The smart design continues as you walk to the bow along the flat decks, with indented handrails on the coachroof for support. The foredeck has a sunken section with twin drains and is a comfy small cockpit, surrounded by lockers.
Two of these can house extra tankage, an 11kva generator and cruising gear including large outboard motors, while one hatch accesses the rode. The sizeable Quick capstan-windless runs the chain out to the bow and a second roller is nearby as well.
Engines are accessed via the aft-deck hatches. Given the wide hulls, ample space is around them for servicing the gearbox oil, filters and impeller. The optional folding propellers are welcome, given the drag created by this large vessel.
The world’s most popular cruising ground has one major drawback, fickle winds, so sailing a heavily loaded cruising catamaran can be frustrating. Wise to this, Lagoon supplied our review boat with upgraded engines (57hp Yanmar saildrives), which quickly propelled us clear of the busy marina at La Grande Motte, reaching nearly nine knots at 3,000rpm before I throttled back to a more sedate, economical cruising speed of 71⁄2 knots.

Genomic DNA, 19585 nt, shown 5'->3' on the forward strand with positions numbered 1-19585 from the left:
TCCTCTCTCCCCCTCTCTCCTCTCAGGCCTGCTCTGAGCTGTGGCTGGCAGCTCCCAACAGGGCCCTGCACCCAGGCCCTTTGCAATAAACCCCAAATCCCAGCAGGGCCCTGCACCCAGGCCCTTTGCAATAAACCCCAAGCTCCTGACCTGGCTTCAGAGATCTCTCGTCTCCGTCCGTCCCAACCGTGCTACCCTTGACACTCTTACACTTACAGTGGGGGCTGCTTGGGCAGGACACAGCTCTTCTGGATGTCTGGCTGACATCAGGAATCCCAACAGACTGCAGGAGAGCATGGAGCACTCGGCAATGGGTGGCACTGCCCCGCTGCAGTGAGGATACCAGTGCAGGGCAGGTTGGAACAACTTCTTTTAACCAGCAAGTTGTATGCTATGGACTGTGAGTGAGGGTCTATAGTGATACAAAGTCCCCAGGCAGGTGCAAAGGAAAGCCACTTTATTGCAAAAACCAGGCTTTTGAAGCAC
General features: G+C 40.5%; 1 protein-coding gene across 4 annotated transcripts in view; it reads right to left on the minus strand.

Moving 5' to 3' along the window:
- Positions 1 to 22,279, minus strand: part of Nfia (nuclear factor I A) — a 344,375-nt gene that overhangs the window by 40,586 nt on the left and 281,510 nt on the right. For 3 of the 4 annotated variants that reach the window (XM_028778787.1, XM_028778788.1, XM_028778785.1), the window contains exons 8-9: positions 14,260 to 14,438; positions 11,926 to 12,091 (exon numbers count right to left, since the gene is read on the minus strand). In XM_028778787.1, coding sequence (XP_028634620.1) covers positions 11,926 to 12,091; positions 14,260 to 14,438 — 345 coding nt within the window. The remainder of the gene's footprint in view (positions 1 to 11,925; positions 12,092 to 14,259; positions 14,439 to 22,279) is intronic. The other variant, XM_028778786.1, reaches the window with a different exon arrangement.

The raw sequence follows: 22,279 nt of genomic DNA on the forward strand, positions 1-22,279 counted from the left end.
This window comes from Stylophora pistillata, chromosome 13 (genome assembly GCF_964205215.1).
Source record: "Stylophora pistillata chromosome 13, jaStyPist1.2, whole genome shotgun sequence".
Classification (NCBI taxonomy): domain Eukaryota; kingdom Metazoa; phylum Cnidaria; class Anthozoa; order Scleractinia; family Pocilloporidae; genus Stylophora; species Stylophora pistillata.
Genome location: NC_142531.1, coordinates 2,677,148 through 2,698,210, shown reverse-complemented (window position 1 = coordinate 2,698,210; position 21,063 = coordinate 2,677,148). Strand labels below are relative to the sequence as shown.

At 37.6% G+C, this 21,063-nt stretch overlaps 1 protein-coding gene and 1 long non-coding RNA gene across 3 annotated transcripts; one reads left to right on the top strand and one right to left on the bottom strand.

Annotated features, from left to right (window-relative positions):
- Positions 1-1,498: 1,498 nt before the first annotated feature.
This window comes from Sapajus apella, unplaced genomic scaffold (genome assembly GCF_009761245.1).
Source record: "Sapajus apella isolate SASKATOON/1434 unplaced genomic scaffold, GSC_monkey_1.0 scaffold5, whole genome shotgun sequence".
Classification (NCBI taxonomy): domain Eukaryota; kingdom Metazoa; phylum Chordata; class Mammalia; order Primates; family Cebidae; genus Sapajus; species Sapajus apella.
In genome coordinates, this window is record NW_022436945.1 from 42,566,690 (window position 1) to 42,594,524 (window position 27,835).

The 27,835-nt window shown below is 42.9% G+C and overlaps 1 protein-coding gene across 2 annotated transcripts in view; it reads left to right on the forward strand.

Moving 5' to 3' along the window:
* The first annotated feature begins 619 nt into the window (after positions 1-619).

The other prerequisite for warm-water sailing is a substantial sail plan, so we hoisted the optional screecher in the 16-knot breeze, then unfurled it easily. Our crew of four had already hoisted the square-topped mainsail using the electric Harken winch, so with full sail I turned the big cat off the wind and watched our speed rise to 8.8 knots as the B&G screen showed a 90-degree apparent wind angle.
Comfortably perched on the double helm seat with steering wheel in hand, we gracefully sailed down the coast towards the beautiful town of Sete, known as the ‘Venice of the west’ for its canal systems. Overhead, a strong sun fuelled the shore breeze until it was time to use the first of our three reefs in the mainsail – a job done fairly easily with single line reefing – before we gybed for home.
Upwind in chop is where cruising catamarans struggle with their stubby mini keels, so we rolled up the screecher and unfurled the jib to point the Lagoon 46 higher, reaching 40 degrees on the wind, with a respectable 7 1⁄2 knots showing on the gauges. Handing over the wheel to new owner Bob, his smile said it all, as he and Alice talked about their cruising plans for their ‘dream boat’.
The original article appears in Yacht Style Issue 49. Email [email protected] for print subscription enquiries or subscribe to the Magzter version at: www.magzter.com/SG/Lux-Inc-Media/Yacht-Style/Fashion/